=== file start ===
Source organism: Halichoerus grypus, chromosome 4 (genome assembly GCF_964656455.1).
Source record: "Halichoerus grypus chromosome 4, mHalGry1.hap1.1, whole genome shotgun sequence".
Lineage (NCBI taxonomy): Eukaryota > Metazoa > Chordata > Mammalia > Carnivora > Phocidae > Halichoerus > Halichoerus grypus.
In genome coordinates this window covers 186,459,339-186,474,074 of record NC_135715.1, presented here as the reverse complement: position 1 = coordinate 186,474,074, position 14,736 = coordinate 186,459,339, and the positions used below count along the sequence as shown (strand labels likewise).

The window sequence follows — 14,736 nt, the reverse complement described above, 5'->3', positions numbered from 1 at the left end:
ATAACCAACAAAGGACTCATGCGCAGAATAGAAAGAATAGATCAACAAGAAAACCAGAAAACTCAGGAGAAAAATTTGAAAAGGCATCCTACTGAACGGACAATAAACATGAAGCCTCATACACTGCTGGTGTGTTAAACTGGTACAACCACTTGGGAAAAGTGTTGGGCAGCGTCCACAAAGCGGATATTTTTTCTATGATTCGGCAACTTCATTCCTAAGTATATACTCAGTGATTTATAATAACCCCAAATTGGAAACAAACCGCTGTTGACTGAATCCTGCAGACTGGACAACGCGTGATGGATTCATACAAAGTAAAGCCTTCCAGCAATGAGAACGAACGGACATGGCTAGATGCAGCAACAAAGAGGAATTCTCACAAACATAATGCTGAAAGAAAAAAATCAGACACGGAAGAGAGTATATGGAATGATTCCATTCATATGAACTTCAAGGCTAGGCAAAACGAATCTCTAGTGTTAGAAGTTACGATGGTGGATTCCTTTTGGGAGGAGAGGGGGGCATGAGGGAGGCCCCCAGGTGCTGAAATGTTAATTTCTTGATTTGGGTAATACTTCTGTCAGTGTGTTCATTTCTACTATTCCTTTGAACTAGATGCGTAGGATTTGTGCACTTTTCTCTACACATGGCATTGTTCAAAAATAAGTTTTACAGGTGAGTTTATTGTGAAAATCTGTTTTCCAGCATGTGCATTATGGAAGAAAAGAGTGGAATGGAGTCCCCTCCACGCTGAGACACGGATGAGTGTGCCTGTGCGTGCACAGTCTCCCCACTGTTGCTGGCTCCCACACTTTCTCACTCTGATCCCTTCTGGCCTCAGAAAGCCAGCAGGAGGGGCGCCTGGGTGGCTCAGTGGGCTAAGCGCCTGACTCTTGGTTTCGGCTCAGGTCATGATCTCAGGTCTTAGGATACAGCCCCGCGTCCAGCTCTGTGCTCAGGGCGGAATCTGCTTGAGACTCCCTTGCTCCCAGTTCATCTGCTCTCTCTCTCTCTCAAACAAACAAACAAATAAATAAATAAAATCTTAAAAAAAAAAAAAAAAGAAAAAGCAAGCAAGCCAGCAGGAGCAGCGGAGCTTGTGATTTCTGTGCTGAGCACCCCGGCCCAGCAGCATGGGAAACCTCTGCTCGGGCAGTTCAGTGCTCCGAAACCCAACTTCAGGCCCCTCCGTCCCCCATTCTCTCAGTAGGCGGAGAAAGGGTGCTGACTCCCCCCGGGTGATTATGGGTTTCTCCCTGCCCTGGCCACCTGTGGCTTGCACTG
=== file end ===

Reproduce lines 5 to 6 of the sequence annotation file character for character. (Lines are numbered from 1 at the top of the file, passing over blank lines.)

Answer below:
The window sequence follows — 14,736 nt, the reverse complement described above, 5'->3', positions numbered from 1 at the left end:
ATAACCAACAAAGGACTCATGCGCAGAATAGAAAGAATAGATCAACAAGAAAACCAGAAAACTCAGGAGAAAAATTTGAAAAGGCATCCTACTGAACGGACAATAAACATGAAGCCTCATACACTGCTGGTGTGTTAAACTGGTACAACCACTTGGGAAAAGTGTTGGGCAGCGTCCACAAAGCGGATATTTTTTCTATGATTCGGCAACTTCATTCCTAAGTATATACTCAGTGATTTATAATAACCCCAAATTGGAAACAAACCGCTGTTGACTGAATCCTGCAGACTGGACAACGCGTGATGGATTCATACAAAGTAAAGCCTTCCAGCAATGAGAACGAACGGACATGGCTAGATGCAGCAACAAAGAGGAATTCTCACAAACATAATGCTGAAAGAAAAAAATCAGACACGGAAGAGAGTATATGGAATGATTCCATTCATATGAACTTCAAGGCTAGGCAAAACGAATCTCTAGTGTTAGAAGTTACGATGGTGGATTCCTTTTGGGAGGAGAGGGGGGCATGAGGGAGGCCCCCAGGTGCTGAAATGTTAATTTCTTGATTTGGGTAATACTTCTGTCAGTGTGTTCATTTCTACTATTCCTTTGAACTAGATGCGTAGGATTTGTGCACTTTTCTCTACACATGGCATTGTTCAAAAATAAGTTTTACAGGTGAGTTTATTGTGAAAATCTGTTTTCCAGCATGTGCATTATGGAAGAAAAGAGTGGAATGGAGTCCCCTCCACGCTGAGACACGGATGAGTGTGCCTGTGCGTGCACAGTCTCCCCACTGTTGCTGGCTCCCACACTTTCTCACTCTGATCCCTTCTGGCCTCAGAAAGCCAGCAGGAGGGGCGCCTGGGTGGCTCAGTGGGCTAAGCGCCTGACTCTTGGTTTCGGCTCAGGTCATGATCTCAGGTCTTAGGATACAGCCCCGCGTCCAGCTCTGTGCTCAGGGCGGAATCTGCTTGAGACTCCCTTGCTCCCAGTTCATCTGCTCTCTCTCTCTCTCAAACAAACAAACAAATAAATAAATAAAATCTTAAAAAAAAAAAAAAAAGAAAAAGCAAGCAAGCCAGCAGGAGCAGCGGAGCTTGTGATTTCTGTGCTGAGCACCCCGGCCCAGCAGCATGGGAAACCTCTGCTCGGGCAGTTCAGTGCTCCGAAACCCAACTTCAGGCCCCTCCGTCCCCCATTCTCTCAGTAGGCGGAGAAAGGGTGCTGACTCCCCCCGGGTGATTATGGGTTTCTCCCTGCCCTGGCCACCTGTGGCTTGCACTG